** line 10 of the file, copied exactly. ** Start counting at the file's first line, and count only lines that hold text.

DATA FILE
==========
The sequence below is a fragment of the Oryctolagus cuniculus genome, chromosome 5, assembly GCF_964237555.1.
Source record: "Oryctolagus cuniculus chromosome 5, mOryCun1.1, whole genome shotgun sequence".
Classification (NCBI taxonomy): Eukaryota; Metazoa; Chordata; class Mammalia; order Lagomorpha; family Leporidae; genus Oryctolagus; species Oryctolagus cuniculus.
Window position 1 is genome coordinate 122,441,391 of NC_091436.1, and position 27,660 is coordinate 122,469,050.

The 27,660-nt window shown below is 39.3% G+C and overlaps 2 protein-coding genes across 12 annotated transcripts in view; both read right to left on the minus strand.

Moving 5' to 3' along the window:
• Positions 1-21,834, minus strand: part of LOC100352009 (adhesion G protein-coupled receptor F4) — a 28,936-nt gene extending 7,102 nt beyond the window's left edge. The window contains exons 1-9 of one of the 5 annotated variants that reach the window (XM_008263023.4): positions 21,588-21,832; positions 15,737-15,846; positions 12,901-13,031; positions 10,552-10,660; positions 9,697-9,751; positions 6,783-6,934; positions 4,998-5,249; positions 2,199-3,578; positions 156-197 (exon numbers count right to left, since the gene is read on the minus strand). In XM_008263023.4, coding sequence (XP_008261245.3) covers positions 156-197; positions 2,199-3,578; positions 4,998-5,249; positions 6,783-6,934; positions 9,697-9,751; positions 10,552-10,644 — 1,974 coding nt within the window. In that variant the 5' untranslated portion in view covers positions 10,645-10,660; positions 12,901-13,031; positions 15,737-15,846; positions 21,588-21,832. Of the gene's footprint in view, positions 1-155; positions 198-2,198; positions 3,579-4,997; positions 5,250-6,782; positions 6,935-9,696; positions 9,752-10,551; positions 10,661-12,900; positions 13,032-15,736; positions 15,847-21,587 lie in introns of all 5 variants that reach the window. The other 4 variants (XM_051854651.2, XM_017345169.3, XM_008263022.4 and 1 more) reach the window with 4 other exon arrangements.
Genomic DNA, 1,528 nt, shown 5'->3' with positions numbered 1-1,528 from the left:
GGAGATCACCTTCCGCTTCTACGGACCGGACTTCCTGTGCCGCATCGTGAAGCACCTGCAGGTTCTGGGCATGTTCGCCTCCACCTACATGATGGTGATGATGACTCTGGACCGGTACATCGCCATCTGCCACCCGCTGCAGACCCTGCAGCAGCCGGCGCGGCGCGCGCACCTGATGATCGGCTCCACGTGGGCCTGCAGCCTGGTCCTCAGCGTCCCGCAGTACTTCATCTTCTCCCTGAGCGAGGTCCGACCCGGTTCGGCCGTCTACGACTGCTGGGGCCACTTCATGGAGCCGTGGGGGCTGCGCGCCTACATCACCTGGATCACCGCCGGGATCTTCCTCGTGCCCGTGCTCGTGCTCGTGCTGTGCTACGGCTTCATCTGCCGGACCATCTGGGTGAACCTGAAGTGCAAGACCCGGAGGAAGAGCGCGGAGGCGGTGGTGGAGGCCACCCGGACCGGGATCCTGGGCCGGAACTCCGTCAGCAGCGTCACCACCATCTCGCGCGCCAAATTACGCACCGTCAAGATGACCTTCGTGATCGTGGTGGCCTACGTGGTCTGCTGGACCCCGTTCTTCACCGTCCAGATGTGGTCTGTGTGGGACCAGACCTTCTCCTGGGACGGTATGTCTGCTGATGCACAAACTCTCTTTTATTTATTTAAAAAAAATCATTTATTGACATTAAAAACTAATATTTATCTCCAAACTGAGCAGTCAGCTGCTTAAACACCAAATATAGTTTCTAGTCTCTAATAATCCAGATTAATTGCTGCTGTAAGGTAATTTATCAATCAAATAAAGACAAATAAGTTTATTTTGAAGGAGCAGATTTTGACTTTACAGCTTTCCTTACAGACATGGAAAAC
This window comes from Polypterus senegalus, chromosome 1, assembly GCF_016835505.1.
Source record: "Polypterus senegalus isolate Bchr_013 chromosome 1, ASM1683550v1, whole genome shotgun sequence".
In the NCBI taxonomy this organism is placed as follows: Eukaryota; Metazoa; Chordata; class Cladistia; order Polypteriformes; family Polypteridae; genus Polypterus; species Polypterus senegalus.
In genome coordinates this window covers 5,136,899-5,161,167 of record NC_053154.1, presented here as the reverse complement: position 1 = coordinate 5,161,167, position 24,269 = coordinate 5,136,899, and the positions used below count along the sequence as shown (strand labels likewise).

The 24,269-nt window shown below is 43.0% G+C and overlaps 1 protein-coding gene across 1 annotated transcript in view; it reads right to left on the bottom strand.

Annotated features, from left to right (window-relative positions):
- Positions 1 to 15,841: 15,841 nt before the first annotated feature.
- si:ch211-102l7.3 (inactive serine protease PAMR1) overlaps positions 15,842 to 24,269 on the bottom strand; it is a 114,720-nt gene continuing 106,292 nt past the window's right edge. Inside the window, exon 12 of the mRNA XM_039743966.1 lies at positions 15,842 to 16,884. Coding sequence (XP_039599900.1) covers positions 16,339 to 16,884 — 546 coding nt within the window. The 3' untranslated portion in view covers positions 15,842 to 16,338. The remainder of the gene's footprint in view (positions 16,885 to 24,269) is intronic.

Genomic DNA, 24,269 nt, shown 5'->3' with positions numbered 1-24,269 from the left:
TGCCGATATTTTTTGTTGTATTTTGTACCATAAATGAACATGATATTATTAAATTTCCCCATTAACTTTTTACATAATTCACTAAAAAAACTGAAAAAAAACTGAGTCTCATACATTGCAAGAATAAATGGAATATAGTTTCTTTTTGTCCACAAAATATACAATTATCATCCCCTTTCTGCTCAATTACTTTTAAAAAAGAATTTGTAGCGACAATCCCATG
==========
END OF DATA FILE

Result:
This window comes from Polypterus senegalus, chromosome 1, assembly GCF_016835505.1.